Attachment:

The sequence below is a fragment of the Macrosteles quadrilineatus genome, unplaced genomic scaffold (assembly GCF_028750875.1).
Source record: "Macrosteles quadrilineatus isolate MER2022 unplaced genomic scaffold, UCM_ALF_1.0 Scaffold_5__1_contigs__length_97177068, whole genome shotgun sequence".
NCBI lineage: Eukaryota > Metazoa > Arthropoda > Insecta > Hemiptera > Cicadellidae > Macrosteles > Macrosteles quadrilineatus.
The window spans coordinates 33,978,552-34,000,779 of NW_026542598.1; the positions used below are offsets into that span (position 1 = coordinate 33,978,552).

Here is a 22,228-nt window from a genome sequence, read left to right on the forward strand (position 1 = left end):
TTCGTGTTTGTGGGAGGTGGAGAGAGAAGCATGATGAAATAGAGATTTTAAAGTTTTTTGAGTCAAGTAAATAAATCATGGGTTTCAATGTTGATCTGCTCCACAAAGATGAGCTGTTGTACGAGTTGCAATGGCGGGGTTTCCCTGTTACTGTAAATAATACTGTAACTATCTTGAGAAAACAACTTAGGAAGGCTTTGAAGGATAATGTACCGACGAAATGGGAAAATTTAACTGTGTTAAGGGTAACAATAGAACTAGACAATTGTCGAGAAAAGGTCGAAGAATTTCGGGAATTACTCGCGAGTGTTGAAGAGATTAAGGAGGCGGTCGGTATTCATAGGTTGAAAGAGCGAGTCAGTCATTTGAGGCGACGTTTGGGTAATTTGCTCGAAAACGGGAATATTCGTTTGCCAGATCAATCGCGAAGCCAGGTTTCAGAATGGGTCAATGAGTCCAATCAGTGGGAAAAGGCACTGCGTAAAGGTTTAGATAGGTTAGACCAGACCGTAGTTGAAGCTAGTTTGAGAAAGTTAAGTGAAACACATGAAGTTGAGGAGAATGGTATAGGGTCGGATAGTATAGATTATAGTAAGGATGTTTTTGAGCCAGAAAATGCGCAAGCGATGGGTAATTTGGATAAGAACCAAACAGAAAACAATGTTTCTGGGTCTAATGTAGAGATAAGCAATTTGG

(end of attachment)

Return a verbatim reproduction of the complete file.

The sequence below is a fragment of the Macrosteles quadrilineatus genome, unplaced genomic scaffold (assembly GCF_028750875.1).
Source record: "Macrosteles quadrilineatus isolate MER2022 unplaced genomic scaffold, UCM_ALF_1.0 Scaffold_5__1_contigs__length_97177068, whole genome shotgun sequence".
NCBI lineage: Eukaryota > Metazoa > Arthropoda > Insecta > Hemiptera > Cicadellidae > Macrosteles > Macrosteles quadrilineatus.
The window spans coordinates 33,978,552-34,000,779 of NW_026542598.1; the positions used below are offsets into that span (position 1 = coordinate 33,978,552).

Here is a 22,228-nt window from a genome sequence, read left to right on the forward strand (position 1 = left end):
TTCGTGTTTGTGGGAGGTGGAGAGAGAAGCATGATGAAATAGAGATTTTAAAGTTTTTTGAGTCAAGTAAATAAATCATGGGTTTCAATGTTGATCTGCTCCACAAAGATGAGCTGTTGTACGAGTTGCAATGGCGGGGTTTCCCTGTTACTGTAAATAATACTGTAACTATCTTGAGAAAACAACTTAGGAAGGCTTTGAAGGATAATGTACCGACGAAATGGGAAAATTTAACTGTGTTAAGGGTAACAATAGAACTAGACAATTGTCGAGAAAAGGTCGAAGAATTTCGGGAATTACTCGCGAGTGTTGAAGAGATTAAGGAGGCGGTCGGTATTCATAGGTTGAAAGAGCGAGTCAGTCATTTGAGGCGACGTTTGGGTAATTTGCTCGAAAACGGGAATATTCGTTTGCCAGATCAATCGCGAAGCCAGGTTTCAGAATGGGTCAATGAGTCCAATCAGTGGGAAAAGGCACTGCGTAAAGGTTTAGATAGGTTAGACCAGACCGTAGTTGAAGCTAGTTTGAGAAAGTTAAGTGAAACACATGAAGTTGAGGAGAATGGTATAGGGTCGGATAGTATAGATTATAGTAAGGATGTTTTTGAGCCAGAAAATGCGCAAGCGATGGGTAATTTGGATAAGAACCAAACAGAAAACAATGTTTCTGGGTCTAATGTAGAGATAAGCAATTTGG